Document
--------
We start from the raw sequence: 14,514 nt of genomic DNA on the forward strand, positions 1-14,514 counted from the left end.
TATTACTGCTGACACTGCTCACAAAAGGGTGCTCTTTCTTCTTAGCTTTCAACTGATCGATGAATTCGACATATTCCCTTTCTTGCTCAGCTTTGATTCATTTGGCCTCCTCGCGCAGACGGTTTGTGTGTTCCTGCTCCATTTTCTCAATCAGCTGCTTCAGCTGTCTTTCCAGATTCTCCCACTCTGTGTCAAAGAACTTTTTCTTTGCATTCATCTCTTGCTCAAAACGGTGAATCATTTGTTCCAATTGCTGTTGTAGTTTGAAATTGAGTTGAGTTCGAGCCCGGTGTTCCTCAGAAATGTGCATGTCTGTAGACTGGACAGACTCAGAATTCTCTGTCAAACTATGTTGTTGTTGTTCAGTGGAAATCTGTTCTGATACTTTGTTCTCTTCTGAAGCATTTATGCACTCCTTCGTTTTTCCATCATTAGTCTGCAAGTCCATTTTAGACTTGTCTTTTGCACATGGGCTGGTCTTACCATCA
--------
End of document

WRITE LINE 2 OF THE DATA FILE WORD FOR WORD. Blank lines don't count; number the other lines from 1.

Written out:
TATTACTGCTGACACTGCTCACAAAAGGGTGCTCTTTCTTCTTAGCTTTCAACTGATCGATGAATTCGACATATTCCCTTTCTTGCTCAGCTTTGATTCATTTGGCCTCCTCGCGCAGACGGTTTGTGTGTTCCTGCTCCATTTTCTCAATCAGCTGCTTCAGCTGTCTTTCCAGATTCTCCCACTCTGTGTCAAAGAACTTTTTCTTTGCATTCATCTCTTGCTCAAAACGGTGAATCATTTGTTCCAATTGCTGTTGTAGTTTGAAATTGAGTTGAGTTCGAGCCCGGTGTTCCTCAGAAATGTGCATGTCTGTAGACTGGACAGACTCAGAATTCTCTGTCAAACTATGTTGTTGTTGTTCAGTGGAAATCTGTTCTGATACTTTGTTCTCTTCTGAAGCATTTATGCACTCCTTCGTTTTTCCATCATTAGTCTGCAAGTCCATTTTAGACTTGTCTTTTGCACATGGGCTGGTCTTACCATCA